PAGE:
LW/February 2017

Mar 02

Simple comme ALDI

Posted by Wallentin in Uncategorized

In my region, we have basically three retailers selling on price: DENNER, ALDI and LIDL – yet, they are different and so are their customers. I think that the differences are the following:

ALDI:  simplicity, no zig zag shopping and little choice, as they have their own brands.

LIDL:  more colourful displays, but same simplicity. In my opinion, they seem to lose their great designs on shippers.

DENNER:  close to me with 5 shops in my small town, wider choice, i.e. more branded products (local and international).

Needless to say that I prefer DENNER, but I am very impressed by LIDL’s in-store communication on packs, trays, shippers, etc.

I will give my comments on DENNER and LIDL later. Today, it’s ALDI, as I found quite a few interesting facts.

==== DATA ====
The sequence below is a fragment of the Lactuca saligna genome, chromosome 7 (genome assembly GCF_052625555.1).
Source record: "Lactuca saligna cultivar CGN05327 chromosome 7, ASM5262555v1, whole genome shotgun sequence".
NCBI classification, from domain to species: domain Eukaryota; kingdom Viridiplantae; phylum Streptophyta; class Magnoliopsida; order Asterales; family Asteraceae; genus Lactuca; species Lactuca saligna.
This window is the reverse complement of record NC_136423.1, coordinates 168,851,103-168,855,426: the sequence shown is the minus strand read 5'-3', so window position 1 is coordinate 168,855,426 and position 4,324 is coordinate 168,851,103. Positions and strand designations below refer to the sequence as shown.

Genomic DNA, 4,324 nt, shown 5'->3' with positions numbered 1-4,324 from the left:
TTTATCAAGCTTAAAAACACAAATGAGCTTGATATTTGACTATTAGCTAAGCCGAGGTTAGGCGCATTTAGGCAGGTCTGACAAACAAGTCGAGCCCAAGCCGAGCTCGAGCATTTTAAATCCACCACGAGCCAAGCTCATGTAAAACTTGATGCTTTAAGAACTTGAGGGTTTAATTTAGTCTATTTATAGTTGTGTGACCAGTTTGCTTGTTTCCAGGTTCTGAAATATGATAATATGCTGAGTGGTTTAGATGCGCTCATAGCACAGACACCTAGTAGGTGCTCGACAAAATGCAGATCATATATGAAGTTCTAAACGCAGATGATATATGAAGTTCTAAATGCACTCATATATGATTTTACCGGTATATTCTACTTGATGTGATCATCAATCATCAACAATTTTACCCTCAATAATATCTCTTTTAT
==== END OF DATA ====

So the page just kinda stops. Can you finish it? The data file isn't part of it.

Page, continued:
The creative use of barcodes

The barcode is often integrated as part of the design, as seen on the OMBIA pack or on Frischkäse-Fass.

Interesting own brands

Flying Power is no doubt a good way to copy Red Bull, Gusto Italiano says what it is, so does Happy Harvest. However, the best or rather the one I like most is “Just Veg!”

Appetite appeal/Food styling

Looking at the ALDI Gourmet journal “Simplement exquis” inspired me to go to the next ALDI shop. Yes, the Germans are still Europe’s masters in attractive food photography, mainly thanks to numerous journals such as Essen & Trinken, der Feinschmecker, as well as their packaging (Twisted Sticks, Edle Kirschen, bread basket).

I learned food styling during my Nestlé years by running a couple of Food Styling Seminars with German food stylists and photographers. Food styling is, of course, a matter of personal taste (de gustibus non est disputandum). France and the UK have also great photo teams, but I feel the German style (less fancy) is superior.